The end of the year is upon us. Our calendars (for those who do not use an electronic one) are turning to the last page. It becomes a time to reflect upon the past year while preparing for the one to come. Looking over the past year we might recall scandals in the church, failures in government, along with the shifting attitudes in society causing division and explosive tensions. We might ask: What is to be done?
For the church, it is also a time to begin a new calendar. With the first week of Advent, the church begins anew her liturgical year, where she calls to mind the saving events of our salvation accomplished by Jesus. The Advent season is a time to prepare for the celebration of Christmas, the birth of Jesus.
Society too will be preparing for Christmas. There will be parties, songs, sales and decorations. Many will be busy looking for the perfect gift while hoping to receive that most desired gift they have been longing for all year. In the midst of all the merriment and shopping, we can easily lose sight of what Christmas is about: the birth of the Incarnate Lord, Jesus Christ. Losing sight of Jesus at Christmas always leads to losing sight of him the rest of the year. This only adds to the ungodliness we find in the world. Such ungodliness contributes to the cold indifference so often people show to each other, not to mention the violence and so many forms of immorality.
The Advent Season is a time to counter this by focusing on the birth of Jesus and what that means for all of mankind. It is important to recall that Advent is a penitential observance. That it is a time similar to Lent. Advent too is a time for prayer, fasting and the giving of alms.
As materialistic as our society seems to be, there is an air of generosity at this time of year. There will be food drives, gift drives for clothing and toys, as well as plenty of opportunities to give money for the poor and less fortunate. Truthfully, this is a sign of hope for our society. Such actions should be yearlong. So, while shopping, perhaps pick up a gift or a bag of food for the less fortunate.
Fasting this time of year can be difficult. All those Christmas cookies can certainly be difficult to resist. While we might not need to kick the cookies to the curb, it is possible to eat fewer cookies or perhaps sometime during the week a day without any. The point is to have some type of fasting during the season. Every time you pull your hand back from the food, recall why you are fasting; you are preparing to celebrate the birth of the Saviour.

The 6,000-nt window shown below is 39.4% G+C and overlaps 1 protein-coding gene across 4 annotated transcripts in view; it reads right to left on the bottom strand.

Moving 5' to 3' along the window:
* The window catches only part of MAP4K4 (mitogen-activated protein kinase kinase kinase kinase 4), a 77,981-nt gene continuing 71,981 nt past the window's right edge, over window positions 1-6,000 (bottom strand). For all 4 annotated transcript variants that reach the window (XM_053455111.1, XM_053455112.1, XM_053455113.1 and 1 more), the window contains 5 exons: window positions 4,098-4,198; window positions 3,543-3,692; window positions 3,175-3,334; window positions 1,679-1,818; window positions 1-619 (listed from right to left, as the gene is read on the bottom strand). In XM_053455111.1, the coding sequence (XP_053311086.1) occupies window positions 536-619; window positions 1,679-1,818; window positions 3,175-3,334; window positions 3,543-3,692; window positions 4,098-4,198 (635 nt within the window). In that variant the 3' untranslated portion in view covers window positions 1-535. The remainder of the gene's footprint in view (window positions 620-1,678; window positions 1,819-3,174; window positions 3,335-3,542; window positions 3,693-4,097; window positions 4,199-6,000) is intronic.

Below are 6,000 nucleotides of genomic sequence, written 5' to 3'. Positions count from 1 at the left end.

As for prayer, perhaps the Angelus is best suited for the Advent Season. The Angelus is a traditional Marian devotion, prayed usually at 6 a.m., 12 noon and 6 p.m. The Angelus uses the encounter of Mary with the Archangel Gabriel, calling to mind the angel’s message, Mary’s response and the resulting Incarnation.
This simple prayer was highly recommended by Pope Saint Paul VI in his 1974 Apostolic Exhortation Marialis Cultus, stating “the value of contemplating the mystery of the Incarnation of the Word, of the greeting to the Virgin, and of recourse to her merciful intercession remain unchanged.” The Saintly Pope sums up well the purpose of the prayer: calling to mind the Incarnation, Mary’s response and her continued motherly care for us. Not only should we entrust our needs to Mary, but we should devoutly follow her example: hearing and receiving the Word of God, joyfully treasuring this Word, and living by the Word so to manifest Christ to the world. Saint Paul VI further stated that “despite the changed conditions of the times, for the majority of people there remains unalerted the characteristic periods of the day — morning, noon, evening — which mark the periods of their activities and constitute an invitation to prayer.”
Saint Paul the Apostle writes to us through his letter to Saint Titus, that “the grace of God our Saviour has appeared to all men; instructing us, that, denying ungodliness and worldly desires, we should live soberly, and justly, and godly in this world” (Ti 4:11-12). The Angelus, during Advent and throughout the year, is an excellent means for keeping the truth of the appearance of God’s grace, Jesus the incarnate Son of God, always before us. With this grace filling our hearts and minds, we will manifest Jesus to the world, calling people to faith, the greatest gift of all.
Father Jason Rocks is currently in Rome at the Pontifical North American College for Advanced Studies.